ASTANA, April 25, 2023 – Today, the Ministry of Ecology and Natural Resources and the Ministry of National Economy of the Republic of Kazakhstan, jointly with the World Bank, held a discussion focused on supporting Kazakhstan’s efforts to reduce air pollution. This is the second workshop in a series of policy dialogues to support Kazakhstan's implementation of its critical climate and environmental strategies, including the low-carbon transition, air quality management, and resilience to climate change.
Kazakhstan's Environmental Code, amended in 2021, provides a robust foundation for improving the country's air quality and includes critical provisions for strengthening the country's air quality management. It is expected that the implementation of these provisions will help decrease the exposure of Kazakhstan's residents to air pollution and ensure development of local emissions' inventory and air quality targets in cities.
In practice, more should be done to address air pollution originating from residential heating and transport. According to IQAir, a global air-quality monitoring platform, concentrations of particulate matter pollution 2.5 microns or less in size (PM2.5) in Almaty and Astana regularly exceed the WHO ambient air quality guidelines by as much as 17 times in winter months.
"By taking appropriate measures at the local level and involving an environmentally active public, it is necessary to create conditions for minimizing the impact on air quality from the private sector and transport through switching to gas and renewable energy sources, proper city planning, improving the quality of public transport and gradually switching to environmentally friendly transport, increasing the environmental awareness of the population,” said Dosbol Bekmagambetov, Vice-Minister of Ecology and Natural Resources of the Republic of Kazakhstan.
Last year, the World Bank released studies on air quality identifying residential heating and transport as the main emission sources in Astana and Almaty and overall for Kazakhstan. The studies' findings estimate that every year, air pollution contributes to more than 10,000 premature deaths and costs the Kazakhstan's economy more than $10.5 billion. Most air quality-related diseases and premature deaths are linked to the winter smog and PM2.5, which comes from fuel combustion. The World Bank's recent Country Climate and Development report provided recommendations on how Kazakhstan can decarbonize its energy sector to transition to a greener and more sustainable growth.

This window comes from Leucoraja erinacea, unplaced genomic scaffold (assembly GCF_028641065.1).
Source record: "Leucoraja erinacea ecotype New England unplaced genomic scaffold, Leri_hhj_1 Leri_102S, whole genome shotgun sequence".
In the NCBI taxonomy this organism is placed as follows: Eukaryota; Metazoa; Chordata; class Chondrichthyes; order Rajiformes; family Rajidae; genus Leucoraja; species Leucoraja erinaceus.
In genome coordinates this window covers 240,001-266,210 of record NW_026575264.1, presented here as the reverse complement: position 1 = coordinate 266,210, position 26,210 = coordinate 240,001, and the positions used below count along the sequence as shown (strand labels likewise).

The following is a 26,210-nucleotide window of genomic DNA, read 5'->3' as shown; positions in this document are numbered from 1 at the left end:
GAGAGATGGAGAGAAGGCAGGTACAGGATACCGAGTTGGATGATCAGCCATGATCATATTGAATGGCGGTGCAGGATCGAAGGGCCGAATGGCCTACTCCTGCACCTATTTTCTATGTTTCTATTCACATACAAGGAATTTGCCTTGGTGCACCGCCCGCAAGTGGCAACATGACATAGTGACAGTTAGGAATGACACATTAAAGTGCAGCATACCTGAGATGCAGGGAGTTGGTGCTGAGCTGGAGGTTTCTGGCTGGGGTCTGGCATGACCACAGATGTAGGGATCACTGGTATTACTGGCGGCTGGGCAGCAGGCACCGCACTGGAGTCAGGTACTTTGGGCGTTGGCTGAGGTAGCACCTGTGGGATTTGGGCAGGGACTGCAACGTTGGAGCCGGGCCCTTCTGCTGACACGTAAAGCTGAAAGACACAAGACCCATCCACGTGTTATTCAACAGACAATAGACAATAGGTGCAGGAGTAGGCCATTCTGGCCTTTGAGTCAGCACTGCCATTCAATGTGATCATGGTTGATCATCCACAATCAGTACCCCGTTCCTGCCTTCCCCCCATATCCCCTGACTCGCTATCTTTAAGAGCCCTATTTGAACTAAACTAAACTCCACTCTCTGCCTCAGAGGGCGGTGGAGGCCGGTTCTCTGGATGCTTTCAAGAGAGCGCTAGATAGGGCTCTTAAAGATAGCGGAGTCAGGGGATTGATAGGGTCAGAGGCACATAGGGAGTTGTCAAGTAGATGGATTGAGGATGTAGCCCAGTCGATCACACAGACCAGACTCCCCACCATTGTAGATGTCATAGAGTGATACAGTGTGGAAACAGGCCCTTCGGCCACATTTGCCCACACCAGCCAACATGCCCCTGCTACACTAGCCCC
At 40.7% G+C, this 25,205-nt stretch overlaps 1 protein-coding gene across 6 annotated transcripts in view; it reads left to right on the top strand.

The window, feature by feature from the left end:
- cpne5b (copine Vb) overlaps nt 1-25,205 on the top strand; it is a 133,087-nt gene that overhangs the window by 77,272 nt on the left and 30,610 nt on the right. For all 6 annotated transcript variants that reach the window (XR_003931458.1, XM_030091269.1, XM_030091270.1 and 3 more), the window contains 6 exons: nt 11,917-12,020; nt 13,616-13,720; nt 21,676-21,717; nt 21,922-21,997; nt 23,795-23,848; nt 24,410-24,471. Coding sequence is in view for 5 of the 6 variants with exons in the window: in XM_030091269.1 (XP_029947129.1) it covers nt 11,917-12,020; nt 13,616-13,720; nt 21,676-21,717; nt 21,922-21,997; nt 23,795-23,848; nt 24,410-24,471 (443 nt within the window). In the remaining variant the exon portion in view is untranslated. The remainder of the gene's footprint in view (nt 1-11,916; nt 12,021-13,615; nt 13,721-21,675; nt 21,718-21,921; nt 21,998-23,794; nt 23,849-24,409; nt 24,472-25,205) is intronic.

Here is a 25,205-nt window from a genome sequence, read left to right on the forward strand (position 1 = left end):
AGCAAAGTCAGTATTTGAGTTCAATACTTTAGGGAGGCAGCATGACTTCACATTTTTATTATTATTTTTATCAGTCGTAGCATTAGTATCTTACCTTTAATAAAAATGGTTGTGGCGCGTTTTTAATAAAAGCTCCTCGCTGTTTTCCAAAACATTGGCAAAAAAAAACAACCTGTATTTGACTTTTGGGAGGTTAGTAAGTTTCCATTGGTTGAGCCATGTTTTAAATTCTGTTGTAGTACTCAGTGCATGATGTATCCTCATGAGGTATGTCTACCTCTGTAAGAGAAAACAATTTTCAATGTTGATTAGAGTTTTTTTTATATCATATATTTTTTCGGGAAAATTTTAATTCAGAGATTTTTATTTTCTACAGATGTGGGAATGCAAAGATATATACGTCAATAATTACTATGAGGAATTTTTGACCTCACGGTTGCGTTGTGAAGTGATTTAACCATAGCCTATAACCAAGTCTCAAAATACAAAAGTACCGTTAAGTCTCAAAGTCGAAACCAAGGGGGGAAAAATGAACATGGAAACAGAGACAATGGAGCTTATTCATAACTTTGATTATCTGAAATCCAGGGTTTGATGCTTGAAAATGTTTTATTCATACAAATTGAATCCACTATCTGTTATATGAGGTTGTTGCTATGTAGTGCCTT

"Today, over 80 percent of Kazakhstan’s carbon emissions comes from the energy sector. The dominance of fossil fuels, including the use of coal, in residential heating and power generation has led to a serious air pollution in the country impacting people’s lives, health and income today,” noted Andrei Mikhnev, World Bank Country Manager for Kazakhstan. “Therefore, decarbonization of the energy sector can bring dual benefits: reduce carbon emissions and support climate change mitigation; and by switching to cleaner fuels reduce air pollutants from fuel combustion."
The workshop participants discussed current air quality management activities and future plans of Kazakhstan's Ministry of Ecology and Natural Resources. They also heard perspectives from a range of government and other stakeholders, as well as effective AQM practices and experience in tackling pollution from residential heating and transport in other countries such as Bosnia and Herzegovina, Mongolia, Sweden, and the U.K.
The audience heard a range of country experiences, from inter-agency coordination in air quality monitoring and enforcement to a building insulation program to reduce emissions from residential heating. Some air quality measures designed for city centers specifically targeted vehicular emissions.
The policy dialogues series aims to provide a robust platform for multi-stakeholder and multi-sectoral engagement. By bringing together Kazakhstan's government agencies, the private sector, civil society, academia, international development organizations, and the world's leading experts, the dialogues foster collaboration and action to accelerate Kazakhstan towards meeting its carbon neutrality targets and international climate action commitments, and reducing pollution in support of Kazakhstan's climate and development goals.